Novel Peptides Bind Elusive Therapeutic Target Critical to HIV Lifecycle

At a Glance

Researchers at Colorado State University have developed cyclic peptides with high affinity binding to the HIV-1 Trans-activation response (TAR) element RNA.  The TAR element RNA is highly resistant to mutation and has been validated as a drug target in the treatment for HIV.   Structural analysis and experimentation revealed these cyclic proteins exhibited extraordinarily tight TAR affinity and impaired TAR binding to the Tat peptide (attenuating Tat dependent transcription).

Background

There is no cure for HIV/AIDS, but there are many drugs available that help control virus activity and slow disease progression. The current form of antiretroviral therapy (ART) recommended for every infected individual consists of a concurrent regimen of three medications from any two classes of drugs that specifically target HIV progression. This combination therapy reduces the risk of creating drug-resistant strains of HIV as each class of drug blocks viral replication and disease progression in a different way. However, drug resistance remains an ongoing issue due to the high rate of mutation by the HIV virus.

The HIV-1 TAR element RNA is comprised of a conserved, bulge stem-loop that is highly resistant to mutation, and has been validated as a drug target. The TAR plays a critical role in facilitating pro-viral transcription and blocking apoptosis of the infected host cell – which is imperative to the continuation of the HIV life cycle. Although it is well known that TAR is a target worth pursuing, it has been difficult to discover or develop small molecules or peptides with sufficient affinity and selectivity to warrant further pharmaceutical development. New targets that are also resistant to mutation (such as the HIV-1 TAR element RNA) are needed to improve long term therapeutic outcomes.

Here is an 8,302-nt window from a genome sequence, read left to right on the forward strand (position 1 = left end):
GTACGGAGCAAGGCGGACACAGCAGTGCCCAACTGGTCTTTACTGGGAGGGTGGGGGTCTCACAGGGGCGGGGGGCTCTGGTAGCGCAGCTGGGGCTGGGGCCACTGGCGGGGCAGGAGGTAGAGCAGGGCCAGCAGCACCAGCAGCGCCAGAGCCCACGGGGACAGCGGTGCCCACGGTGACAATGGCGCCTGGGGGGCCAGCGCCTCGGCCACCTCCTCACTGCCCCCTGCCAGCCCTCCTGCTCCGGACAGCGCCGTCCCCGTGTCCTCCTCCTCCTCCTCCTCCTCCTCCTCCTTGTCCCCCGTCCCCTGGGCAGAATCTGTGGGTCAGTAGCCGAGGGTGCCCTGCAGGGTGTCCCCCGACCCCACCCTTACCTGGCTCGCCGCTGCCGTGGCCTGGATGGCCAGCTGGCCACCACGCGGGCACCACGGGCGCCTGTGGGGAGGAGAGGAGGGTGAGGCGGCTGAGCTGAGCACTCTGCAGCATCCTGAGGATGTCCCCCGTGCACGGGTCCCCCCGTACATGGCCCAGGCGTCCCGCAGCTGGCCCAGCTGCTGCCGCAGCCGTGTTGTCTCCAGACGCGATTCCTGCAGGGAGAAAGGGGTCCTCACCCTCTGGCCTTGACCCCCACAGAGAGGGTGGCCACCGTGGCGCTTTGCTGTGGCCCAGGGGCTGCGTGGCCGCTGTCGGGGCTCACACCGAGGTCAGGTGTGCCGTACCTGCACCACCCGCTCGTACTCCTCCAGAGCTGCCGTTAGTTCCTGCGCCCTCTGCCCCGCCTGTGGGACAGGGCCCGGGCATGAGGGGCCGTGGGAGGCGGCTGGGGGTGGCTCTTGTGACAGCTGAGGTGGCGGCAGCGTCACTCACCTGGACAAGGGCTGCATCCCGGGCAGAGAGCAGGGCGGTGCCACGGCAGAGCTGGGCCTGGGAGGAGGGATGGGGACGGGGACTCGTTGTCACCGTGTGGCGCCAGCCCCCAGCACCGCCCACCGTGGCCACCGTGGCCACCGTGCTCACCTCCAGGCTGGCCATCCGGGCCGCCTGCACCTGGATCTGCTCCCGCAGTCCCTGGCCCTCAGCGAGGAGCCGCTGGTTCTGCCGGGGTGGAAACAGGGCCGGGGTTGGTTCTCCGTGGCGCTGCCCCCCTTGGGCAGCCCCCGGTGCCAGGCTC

Benefits

  • HIV-1 TAR has been validated as a target for for antiretroviral therapeutic use
  • HIV-1 TAR is highly conserved and highly resistant to mutation
  • HIV-1 TAR has been refractory to the discovery of peptides or small molecules by competitors, as affinity and selectivity is a crucial parameter for drug development
  • Cyclic peptides are highly selective to HIV-1 TAR, and bind with high affinity
Last Updated: April 2022
Diagram/Illustration of cyclic peptides
Opportunity

Available for Licensing

Inventors

Brian Mcnaughton
David W Crawford

Reference Number
17-024
Licensing Manager

Steve Foster
Steve.Foster@colostate.edu
970-491-7100